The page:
Mining Zimbabwe shot a video (which has had over 22 000 views on Facebook and 36000 impressions on LinkedIn) where you were giving instructions to your rescue team which comprised 100% men. It has earned you the reputation of being an “Iron Woman”. As a woman do you face any challenges working with and leading men?
My experience in the mining industry has been primarily focused on two mines: Mimosa Mines and Bulawayo Mining Company. These organizations have placed a strong emphasis on women’s empowerment, creating an environment that is conducive to my growth as a Mining Engineer. I have been fortunate to receive equal opportunities and support from my male counterparts, ranging from management to subordinates, hence no hectic challenges faced.
Describe the project you undertook at Mimosa Mine, designing a new rock mass support system. What were the objectives and outcomes of the project?
Mimosa Mines had initiated undertaking a mining project in a highly fractured area. The main objective was to design and implement a robust rock mass support system to ensure the safe mining of the orebody. To achieve this, advanced mining software such as PHASE 2 and Rocklab were utilized to simulate the stresses on various excavation designs. This allowed for the development of an optimum design that would not only make the mining of the ores profitable but also ensure the safety of both workers and machinery involved in the mining process.
Some people are of the opinion that Mining is for men, your comments on that?
So far, I have managed and I know a number of females who are doing extremely well, some are my role models. I can confidently say that I am living proof that mining is a field open to anyone willing to put in the effort. Contrary to popular belief, mining is not selective based on gender orientation. Like any other field, it requires a certain level of commitment and dedication. With hard work, compliance, and genuine interest, anyone can succeed in this industry.
What are your future career development goals within the mining industry? How do you plan to contribute positively to the growth of the Zim industry?
To remain acquainted with the latest technological advancements in mining as the industry is in transition to the fourth industrial revolution. It is essential to stay up-to-date on the latest developments in mineral exploration, extraction, and processing technologies. As minerals are a non-renewable resource, some mineral deposits will soon require advanced technology to extract and process, and I can be a valuable asset in the continuous growth of our mining industry.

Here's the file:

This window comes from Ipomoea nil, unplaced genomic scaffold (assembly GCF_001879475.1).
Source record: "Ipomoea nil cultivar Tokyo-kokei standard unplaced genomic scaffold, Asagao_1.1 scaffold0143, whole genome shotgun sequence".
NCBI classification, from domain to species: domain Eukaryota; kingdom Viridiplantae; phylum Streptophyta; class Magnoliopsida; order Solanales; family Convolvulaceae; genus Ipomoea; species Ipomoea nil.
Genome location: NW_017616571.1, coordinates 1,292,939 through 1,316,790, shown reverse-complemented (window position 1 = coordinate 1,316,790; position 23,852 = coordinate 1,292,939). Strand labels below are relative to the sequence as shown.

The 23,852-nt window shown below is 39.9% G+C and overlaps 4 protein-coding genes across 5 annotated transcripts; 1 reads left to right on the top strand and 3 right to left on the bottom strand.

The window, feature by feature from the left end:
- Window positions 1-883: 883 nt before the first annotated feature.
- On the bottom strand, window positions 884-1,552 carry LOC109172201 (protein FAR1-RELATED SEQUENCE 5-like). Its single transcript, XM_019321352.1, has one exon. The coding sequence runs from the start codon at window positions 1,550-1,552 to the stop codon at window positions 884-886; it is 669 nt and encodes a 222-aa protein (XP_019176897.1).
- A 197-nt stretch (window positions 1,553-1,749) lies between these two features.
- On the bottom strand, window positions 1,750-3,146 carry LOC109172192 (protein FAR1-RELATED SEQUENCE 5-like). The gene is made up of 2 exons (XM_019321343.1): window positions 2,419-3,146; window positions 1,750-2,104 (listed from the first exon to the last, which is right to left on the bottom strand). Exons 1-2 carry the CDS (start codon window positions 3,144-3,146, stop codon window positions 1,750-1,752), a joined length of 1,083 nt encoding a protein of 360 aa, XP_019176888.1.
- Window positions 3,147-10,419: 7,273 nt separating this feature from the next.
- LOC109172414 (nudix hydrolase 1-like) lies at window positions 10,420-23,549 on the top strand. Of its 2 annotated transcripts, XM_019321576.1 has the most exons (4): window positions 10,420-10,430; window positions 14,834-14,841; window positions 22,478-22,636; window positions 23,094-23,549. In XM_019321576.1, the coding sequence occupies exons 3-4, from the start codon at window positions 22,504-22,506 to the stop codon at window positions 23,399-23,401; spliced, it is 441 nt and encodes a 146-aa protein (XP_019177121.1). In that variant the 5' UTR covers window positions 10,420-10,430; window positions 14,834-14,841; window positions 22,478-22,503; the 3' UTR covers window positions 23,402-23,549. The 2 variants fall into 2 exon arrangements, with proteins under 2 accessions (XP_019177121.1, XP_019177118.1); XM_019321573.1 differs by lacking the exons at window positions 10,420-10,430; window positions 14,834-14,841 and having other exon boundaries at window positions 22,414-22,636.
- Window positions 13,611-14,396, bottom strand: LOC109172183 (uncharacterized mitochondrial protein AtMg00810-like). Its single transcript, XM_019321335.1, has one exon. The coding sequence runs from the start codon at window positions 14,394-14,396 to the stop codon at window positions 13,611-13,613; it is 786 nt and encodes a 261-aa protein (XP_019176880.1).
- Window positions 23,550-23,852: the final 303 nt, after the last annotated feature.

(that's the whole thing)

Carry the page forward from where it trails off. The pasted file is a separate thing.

If there are things you would change in the Zimbabwe Mining industry what will those be?
From a brigade person perspective, it is evident that there is a pressing need for increased community engagement in order to raise awareness about mining safety. The mining industry is currently facing numerous challenges, particularly with regard to artisanal mining disasters. As a mining engineer, I strongly believe that it is crucial for professionals in the field to be well-versed in advanced technologies and to implement them in their respective work areas. This not only leads to potential profit gains and world prestige but also ensures the safety of workers, especially considering the fact that many mineral deposits are now located at deeper underground levels.
Tarisai wishes to be like you. What is your advice to her to reach where you are?
Dear Tarisai I have been fortunate enough to enter the industry through hard work, starting from my education and working towards securing a position within the field. Over time, the industry has embraced the agenda of women’s empowerment, dispelling the myth of it being a “men-only” zone. Today, there are limitless opportunities available within the industry, and one can dream as big as they desire. However, it is crucial to have proper career guidance from experienced individuals who have already made their mark in the industry.
Besides the Mining business, what is Fazi into?
I really try hard on the work-life balance. I recently joined a golf club, which I find quite interesting. In my spare time, I enjoy culinary and hair plaiting, which are hobbies that bring me joy and relaxation.
This article first appeared in issue 70 of the Mining Zimbabwe Magazine first distributed at the Association of Mine Managers of Zimbabwe (AMMZ) AGM and Conference 2023